Today, nonreligious people or beliefs come up in mainstream political speeches primarily when we’re being attacked. Alabama Representative Mo Brooks, after stoking the Capitol Hill attack that has been called “as Christian nationalist as it gets,” described the Democratic Party as “anti-Christian socialists” bent on “godless dictatorial power.” It would be nice if Democrats and progressives pushed back harder on the use of so-called godlessness as a slur, not to mention give nonreligious Americans more positive acknowledgment in a political environment in which identity and representation matter.
The Biden presidency has already involved several prayerful events. Some of the most prominent such occasions have essentially ignored our existence. President Obama mentioned “nonbelievers” in his 2009 inaugural address when he was talking about American religious pluralism, but there was no such mention in this year’s inaugural. Calls for “unity” framed largely around religion not only erase nearly one-third of the country but ultimately denigrate us by suggesting traditional faith is necessary to cope with the nation’s problems. This is a loss for all of us, because in the wake of the Trump presidency, the notion of true inclusiveness — and President Biden’s obvious passion for it, albeit imperfectly executed at times — are among the most compelling aspects of this new administration.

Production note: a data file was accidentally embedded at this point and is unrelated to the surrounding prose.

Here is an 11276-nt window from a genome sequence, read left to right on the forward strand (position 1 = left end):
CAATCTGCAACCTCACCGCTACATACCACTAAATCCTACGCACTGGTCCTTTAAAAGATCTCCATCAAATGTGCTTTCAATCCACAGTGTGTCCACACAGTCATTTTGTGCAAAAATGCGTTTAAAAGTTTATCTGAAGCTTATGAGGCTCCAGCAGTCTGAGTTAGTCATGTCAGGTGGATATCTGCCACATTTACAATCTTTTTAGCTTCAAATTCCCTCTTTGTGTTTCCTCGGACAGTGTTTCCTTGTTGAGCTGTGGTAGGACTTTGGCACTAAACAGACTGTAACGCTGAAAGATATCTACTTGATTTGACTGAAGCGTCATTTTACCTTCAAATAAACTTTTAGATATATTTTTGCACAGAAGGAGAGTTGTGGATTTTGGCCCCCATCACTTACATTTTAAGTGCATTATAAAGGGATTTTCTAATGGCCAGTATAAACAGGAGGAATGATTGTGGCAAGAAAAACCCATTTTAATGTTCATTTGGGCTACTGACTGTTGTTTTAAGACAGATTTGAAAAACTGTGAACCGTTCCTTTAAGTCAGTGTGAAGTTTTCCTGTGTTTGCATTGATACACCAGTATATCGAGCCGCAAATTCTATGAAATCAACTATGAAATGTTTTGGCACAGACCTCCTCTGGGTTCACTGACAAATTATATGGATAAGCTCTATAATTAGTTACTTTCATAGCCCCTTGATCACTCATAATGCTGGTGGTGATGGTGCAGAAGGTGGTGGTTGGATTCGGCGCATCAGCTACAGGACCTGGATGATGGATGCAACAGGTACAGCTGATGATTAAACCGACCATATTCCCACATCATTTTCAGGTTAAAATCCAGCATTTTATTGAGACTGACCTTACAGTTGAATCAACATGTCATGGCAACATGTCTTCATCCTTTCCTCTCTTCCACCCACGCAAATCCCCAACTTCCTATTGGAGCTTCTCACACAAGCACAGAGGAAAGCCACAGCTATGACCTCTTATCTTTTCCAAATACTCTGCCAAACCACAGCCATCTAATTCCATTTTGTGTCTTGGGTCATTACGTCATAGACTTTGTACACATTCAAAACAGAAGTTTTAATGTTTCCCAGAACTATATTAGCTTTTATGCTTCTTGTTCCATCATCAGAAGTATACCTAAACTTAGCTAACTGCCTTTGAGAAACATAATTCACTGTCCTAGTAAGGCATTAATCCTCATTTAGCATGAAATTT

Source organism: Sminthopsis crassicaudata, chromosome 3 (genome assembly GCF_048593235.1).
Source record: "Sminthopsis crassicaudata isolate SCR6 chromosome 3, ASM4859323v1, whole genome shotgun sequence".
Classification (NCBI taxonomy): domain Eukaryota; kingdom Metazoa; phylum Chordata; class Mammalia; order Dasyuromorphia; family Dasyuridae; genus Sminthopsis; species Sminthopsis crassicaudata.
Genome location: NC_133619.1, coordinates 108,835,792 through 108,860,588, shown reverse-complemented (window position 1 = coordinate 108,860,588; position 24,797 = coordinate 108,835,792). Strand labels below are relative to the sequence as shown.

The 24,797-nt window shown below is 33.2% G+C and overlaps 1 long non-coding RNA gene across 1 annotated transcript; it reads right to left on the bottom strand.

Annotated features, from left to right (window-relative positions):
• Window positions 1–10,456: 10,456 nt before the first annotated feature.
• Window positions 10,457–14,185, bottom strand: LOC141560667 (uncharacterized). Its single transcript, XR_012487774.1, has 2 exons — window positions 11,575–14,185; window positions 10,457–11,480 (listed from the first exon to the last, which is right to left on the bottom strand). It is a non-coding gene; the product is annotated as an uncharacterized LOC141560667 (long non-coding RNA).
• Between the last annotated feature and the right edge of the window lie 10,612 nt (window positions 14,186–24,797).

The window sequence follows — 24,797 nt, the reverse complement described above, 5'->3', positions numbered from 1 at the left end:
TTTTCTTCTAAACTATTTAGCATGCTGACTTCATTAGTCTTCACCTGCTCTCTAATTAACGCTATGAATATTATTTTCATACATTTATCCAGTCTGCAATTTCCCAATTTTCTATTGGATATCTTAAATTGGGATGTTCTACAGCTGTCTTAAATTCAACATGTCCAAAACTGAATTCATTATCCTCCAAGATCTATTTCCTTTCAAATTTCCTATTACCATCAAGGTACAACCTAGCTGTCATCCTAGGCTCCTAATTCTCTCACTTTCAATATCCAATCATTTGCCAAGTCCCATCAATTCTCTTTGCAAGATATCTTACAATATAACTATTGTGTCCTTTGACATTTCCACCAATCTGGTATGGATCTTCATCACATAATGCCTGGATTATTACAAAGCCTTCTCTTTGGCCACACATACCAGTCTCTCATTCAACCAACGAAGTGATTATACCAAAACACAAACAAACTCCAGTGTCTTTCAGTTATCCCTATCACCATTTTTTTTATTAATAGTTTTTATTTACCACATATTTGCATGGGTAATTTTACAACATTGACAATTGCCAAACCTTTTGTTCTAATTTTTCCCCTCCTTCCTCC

I have been moved as Biden repeatedly stressed that his faith impelled him to build the most unifying presidency in US history, promising to restore the “soul of America” by coalescing diverse faith voters, social justice activists, racial and ethnic groups, and LGBTQ, disabled, and young people. Still, you can’t restore an inclusive spirit, while excluding — or ignoring — large groups under your big tent. And Burge’s work indicates that there would be a huge political cost to failing to motivate and turn out voters in the secular base.